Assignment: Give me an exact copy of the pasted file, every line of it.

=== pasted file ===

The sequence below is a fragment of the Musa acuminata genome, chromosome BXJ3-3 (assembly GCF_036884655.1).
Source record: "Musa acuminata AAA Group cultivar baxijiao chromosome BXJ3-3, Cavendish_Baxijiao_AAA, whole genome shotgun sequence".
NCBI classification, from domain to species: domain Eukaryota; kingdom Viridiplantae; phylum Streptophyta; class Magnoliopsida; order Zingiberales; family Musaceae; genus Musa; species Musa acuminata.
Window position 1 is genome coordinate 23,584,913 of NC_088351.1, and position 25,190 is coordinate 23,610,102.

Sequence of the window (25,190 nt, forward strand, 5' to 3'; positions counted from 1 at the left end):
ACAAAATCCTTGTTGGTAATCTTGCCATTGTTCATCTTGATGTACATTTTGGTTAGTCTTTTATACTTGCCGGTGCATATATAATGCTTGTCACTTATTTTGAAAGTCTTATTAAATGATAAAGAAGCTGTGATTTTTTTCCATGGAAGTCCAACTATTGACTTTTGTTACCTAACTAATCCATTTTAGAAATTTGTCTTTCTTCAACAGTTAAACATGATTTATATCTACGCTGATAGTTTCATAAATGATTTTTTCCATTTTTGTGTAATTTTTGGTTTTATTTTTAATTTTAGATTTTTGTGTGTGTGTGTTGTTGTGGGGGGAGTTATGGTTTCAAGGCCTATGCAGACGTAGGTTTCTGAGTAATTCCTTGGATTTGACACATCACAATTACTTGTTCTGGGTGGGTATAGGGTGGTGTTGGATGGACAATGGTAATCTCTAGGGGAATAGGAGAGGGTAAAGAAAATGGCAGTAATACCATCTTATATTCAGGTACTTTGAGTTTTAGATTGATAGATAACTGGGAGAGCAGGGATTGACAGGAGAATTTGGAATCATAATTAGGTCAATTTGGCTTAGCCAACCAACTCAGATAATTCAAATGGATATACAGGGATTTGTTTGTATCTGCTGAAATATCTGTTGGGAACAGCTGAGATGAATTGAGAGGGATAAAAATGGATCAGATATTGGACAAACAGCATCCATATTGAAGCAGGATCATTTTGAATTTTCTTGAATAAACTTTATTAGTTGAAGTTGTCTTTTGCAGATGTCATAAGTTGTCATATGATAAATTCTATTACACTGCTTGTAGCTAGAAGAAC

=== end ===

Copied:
The sequence below is a fragment of the Musa acuminata genome, chromosome BXJ3-3 (assembly GCF_036884655.1).
Source record: "Musa acuminata AAA Group cultivar baxijiao chromosome BXJ3-3, Cavendish_Baxijiao_AAA, whole genome shotgun sequence".
NCBI classification, from domain to species: domain Eukaryota; kingdom Viridiplantae; phylum Streptophyta; class Magnoliopsida; order Zingiberales; family Musaceae; genus Musa; species Musa acuminata.
Window position 1 is genome coordinate 23,584,913 of NC_088351.1, and position 25,190 is coordinate 23,610,102.

Sequence of the window (25,190 nt, forward strand, 5' to 3'; positions counted from 1 at the left end):
ACAAAATCCTTGTTGGTAATCTTGCCATTGTTCATCTTGATGTACATTTTGGTTAGTCTTTTATACTTGCCGGTGCATATATAATGCTTGTCACTTATTTTGAAAGTCTTATTAAATGATAAAGAAGCTGTGATTTTTTTCCATGGAAGTCCAACTATTGACTTTTGTTACCTAACTAATCCATTTTAGAAATTTGTCTTTCTTCAACAGTTAAACATGATTTATATCTACGCTGATAGTTTCATAAATGATTTTTTCCATTTTTGTGTAATTTTTGGTTTTATTTTTAATTTTAGATTTTTGTGTGTGTGTGTTGTTGTGGGGGGAGTTATGGTTTCAAGGCCTATGCAGACGTAGGTTTCTGAGTAATTCCTTGGATTTGACACATCACAATTACTTGTTCTGGGTGGGTATAGGGTGGTGTTGGATGGACAATGGTAATCTCTAGGGGAATAGGAGAGGGTAAAGAAAATGGCAGTAATACCATCTTATATTCAGGTACTTTGAGTTTTAGATTGATAGATAACTGGGAGAGCAGGGATTGACAGGAGAATTTGGAATCATAATTAGGTCAATTTGGCTTAGCCAACCAACTCAGATAATTCAAATGGATATACAGGGATTTGTTTGTATCTGCTGAAATATCTGTTGGGAACAGCTGAGATGAATTGAGAGGGATAAAAATGGATCAGATATTGGACAAACAGCATCCATATTGAAGCAGGATCATTTTGAATTTTCTTGAATAAACTTTATTAGTTGAAGTTGTCTTTTGCAGATGTCATAAGTTGTCATATGATAAATTCTATTACACTGCTTGTAGCTAGAAGAAC